Pedrotti, one of the most charming of Italian cantatrices, Fornasari, the handsomest baritone of his day, and a small but well drilled chorus, all under the control of an accomplished violinist and leader, Michael Rafetti, secured the attendance of New York's elite at Richmond Hill; and at the National, the Seguins, John Wilson and Miss Shirreff pro

duced W. M. Rooke's "Amilie," which ran fifty consecutive nights for the pleasure of a thousand lovers of joyous Alpine melody, varied with appropriate orchestral accompaniments and several sparkling choruses, one of which, "To the Mountain," I count fully equal to Gounod's soldiers' chorus in Faust."

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Arriving at this point of time in reviewing the steady march of music in New York, we are met with 'reports of conferences on the desirability of securing an orchestra of larger numbers and of greater power to accompany in oratorios and in rendering the more elaborate symphonies and overtures of the great masters of classic music. Out of these conferences grew the establishment of the New York Philharmonic Society in 1842-3, formed of the instrumentalists of the Euterpean Society and other selected resident players, American, English, German, French and Italian, the whole under U. C. Hill, who, as a talented and highly esteemed pupil of Louis Spohr, and the American editor of his "Violin School," together with Hill's previous fifteen years experience as the conductor of the N. Y. Sacred Music Society, conferred upon him the distinction of having been the first acknowledged leader of the New York Philharmonic Society. Bristow, the elder, proud of his aristocratic antecedents, was now solo clarinetist in the Euterpean Society and in Mitchell's Olympic theatre, and filled also the position of organist and conductor of the music in St. Patrick's cathedral, in which he achieved an excellent reputation as a prompt and accurate player, as well as the composer of many original pieces in the Latin service. Bristow, the younger, after playing in the Olympic for five years, was now at the age of eighteen among the first violinists of the Philharmonic.

George Frederic Bristow, early trained in organ and in piano playing by his father and the late Henry C. Timm, in harmony, counterpoint and orchestral writing by Sir G. A MacFarren, and in violin playing by Messrs. Meyer, Ambrose, Musgriff and Ole Bull, was well qualified for his position as first violinist in this celebrated orchestra, and ultimately held the position for forty-five years, sharing

with Joseph Noll this honor in later years, through a gracious act of condescension on Bristow's part, confirmed by an enthusiastic viva voce vote of the entire membership of the society. The writer desires to add his personal tribute to the ever cheerful character of Joseph Noll as a man, and to his accurate, intense and telling playing on the violin. Although among many older players, it may be confidently claimed for the younger Bristow that he had already attained so complete mastery of orchestral resources that his first overture (op. 3), composed at the age of eighteen, won immediate recognition from the Philharmonic Society and its patrons, showed traces of his careful study and admiration of Haydn, Mozart, Beethoven and Mendelssohn, like Beethoven's memories of his predecessors, Haydn and Mozart, and developed at the same time a grace and swing of its own-a remark, indeed, which may be accepted as one of the predominant characteristics of his music, and with his clearness of conception and independent treatment of details stamp him as the peer of any American musician who has as yet written. for the grand orchestra. "Style? C'est l'homme!"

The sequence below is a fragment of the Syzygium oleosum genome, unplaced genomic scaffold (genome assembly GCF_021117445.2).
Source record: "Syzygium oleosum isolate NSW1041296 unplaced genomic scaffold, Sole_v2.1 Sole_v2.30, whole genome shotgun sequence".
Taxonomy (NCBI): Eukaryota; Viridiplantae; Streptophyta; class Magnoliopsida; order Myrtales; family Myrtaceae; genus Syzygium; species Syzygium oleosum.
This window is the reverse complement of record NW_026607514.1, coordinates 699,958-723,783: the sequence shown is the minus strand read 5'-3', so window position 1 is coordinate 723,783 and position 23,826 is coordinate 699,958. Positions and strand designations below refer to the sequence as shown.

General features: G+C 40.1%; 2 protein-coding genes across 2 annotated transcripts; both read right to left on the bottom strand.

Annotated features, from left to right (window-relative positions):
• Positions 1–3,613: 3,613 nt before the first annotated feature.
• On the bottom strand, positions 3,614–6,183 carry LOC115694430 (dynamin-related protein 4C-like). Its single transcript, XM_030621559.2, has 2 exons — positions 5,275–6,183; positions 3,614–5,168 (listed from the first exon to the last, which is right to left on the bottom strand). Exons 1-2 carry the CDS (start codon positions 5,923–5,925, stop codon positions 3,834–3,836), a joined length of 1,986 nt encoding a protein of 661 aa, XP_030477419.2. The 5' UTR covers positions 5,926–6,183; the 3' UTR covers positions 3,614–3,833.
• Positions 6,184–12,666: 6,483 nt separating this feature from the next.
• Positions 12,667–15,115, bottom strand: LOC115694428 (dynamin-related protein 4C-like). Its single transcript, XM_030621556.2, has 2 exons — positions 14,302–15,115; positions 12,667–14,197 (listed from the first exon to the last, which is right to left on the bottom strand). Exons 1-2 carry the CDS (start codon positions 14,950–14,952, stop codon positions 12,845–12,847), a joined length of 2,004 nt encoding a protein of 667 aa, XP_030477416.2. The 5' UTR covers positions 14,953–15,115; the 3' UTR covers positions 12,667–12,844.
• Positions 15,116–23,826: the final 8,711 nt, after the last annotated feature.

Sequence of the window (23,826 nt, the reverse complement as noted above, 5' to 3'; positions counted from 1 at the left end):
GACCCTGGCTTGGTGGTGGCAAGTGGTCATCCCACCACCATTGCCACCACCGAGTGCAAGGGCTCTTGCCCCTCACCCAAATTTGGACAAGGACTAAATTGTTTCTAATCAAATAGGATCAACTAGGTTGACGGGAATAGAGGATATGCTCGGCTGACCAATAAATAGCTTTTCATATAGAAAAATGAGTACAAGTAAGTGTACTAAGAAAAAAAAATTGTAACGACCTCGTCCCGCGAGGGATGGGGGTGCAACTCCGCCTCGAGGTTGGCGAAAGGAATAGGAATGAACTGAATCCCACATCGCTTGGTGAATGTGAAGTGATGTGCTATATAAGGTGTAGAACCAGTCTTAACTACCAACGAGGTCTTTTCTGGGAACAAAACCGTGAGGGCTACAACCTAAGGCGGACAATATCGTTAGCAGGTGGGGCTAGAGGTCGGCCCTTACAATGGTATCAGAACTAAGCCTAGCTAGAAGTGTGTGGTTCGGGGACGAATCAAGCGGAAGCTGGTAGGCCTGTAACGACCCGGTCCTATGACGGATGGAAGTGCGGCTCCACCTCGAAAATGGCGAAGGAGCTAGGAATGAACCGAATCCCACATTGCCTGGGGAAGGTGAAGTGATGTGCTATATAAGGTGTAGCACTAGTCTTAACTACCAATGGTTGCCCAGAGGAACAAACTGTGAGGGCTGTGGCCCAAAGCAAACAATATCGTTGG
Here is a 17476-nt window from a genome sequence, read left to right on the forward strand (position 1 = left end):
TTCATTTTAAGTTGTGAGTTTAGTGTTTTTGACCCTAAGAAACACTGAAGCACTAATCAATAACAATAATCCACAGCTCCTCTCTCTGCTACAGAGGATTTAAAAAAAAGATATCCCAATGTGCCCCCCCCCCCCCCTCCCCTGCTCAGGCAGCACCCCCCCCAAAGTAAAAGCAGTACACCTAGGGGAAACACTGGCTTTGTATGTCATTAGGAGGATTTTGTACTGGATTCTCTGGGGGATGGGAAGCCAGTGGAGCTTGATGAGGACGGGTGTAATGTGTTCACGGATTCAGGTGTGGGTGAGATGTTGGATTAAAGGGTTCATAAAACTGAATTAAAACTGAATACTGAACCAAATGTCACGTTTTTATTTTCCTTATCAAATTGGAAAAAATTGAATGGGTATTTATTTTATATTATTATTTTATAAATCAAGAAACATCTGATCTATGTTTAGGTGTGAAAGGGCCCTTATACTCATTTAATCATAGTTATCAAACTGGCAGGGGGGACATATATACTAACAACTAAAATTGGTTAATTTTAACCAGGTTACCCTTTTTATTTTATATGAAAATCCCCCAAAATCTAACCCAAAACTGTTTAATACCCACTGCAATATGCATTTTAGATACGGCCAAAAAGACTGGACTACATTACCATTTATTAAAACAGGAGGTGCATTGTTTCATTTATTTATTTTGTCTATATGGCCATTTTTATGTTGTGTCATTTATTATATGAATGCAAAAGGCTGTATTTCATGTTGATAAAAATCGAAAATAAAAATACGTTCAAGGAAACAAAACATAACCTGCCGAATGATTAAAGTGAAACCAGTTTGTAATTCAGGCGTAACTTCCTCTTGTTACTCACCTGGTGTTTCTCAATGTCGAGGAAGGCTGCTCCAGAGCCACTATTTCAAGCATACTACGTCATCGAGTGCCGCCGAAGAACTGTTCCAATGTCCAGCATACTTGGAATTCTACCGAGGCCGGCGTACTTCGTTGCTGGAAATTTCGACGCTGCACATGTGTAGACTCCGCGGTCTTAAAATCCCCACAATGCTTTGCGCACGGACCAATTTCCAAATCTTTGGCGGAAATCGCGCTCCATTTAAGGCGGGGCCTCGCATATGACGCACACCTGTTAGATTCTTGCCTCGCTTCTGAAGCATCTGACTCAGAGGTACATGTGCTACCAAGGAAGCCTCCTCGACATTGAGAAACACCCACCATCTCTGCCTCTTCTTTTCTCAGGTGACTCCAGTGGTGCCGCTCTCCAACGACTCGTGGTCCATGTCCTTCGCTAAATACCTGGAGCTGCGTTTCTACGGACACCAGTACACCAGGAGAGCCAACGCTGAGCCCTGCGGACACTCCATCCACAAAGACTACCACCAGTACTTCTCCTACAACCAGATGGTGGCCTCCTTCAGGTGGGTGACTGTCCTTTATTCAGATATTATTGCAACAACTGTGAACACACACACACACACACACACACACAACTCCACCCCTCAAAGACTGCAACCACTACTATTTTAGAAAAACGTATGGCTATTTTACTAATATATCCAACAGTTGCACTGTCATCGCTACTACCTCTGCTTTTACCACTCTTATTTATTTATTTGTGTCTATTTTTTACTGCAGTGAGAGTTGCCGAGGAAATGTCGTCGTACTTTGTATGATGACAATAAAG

A musician cannot consistently dismiss himself, or travel so far away from the accepted models which lie at the foundation of his style, as to be considered as belonging to no school whatsoever, without incurring the reproach of being labeled a veritable vagrant among classic musicians, fit only for the publishers of potpourris! This first concert overture of the youthful composer, as well as his first symphony in E flat (1845), both written for and performed by the Philharmonic Society, are early evidences of an intrinsic perception of the choicest subtle resources of the modern orchestra, and were received by his brother instrumentalists and conscientious critics as successful precursors of an enlarged fame at a later day. In 1848 the coup d'etat in France suggested to Horatio Stone, physician, sculptor and poet, the idea of a Hymn to Liberty. Jointly with Dr. Stone's stirring libretto of thirty numbers, Mr. G. H. Curtis added the music under the old Greek "" • Eleutheria synonym Bristow's orchestral arrangement of this work was

name.

as a

simply marvelous as to quick appreciation of the libretto,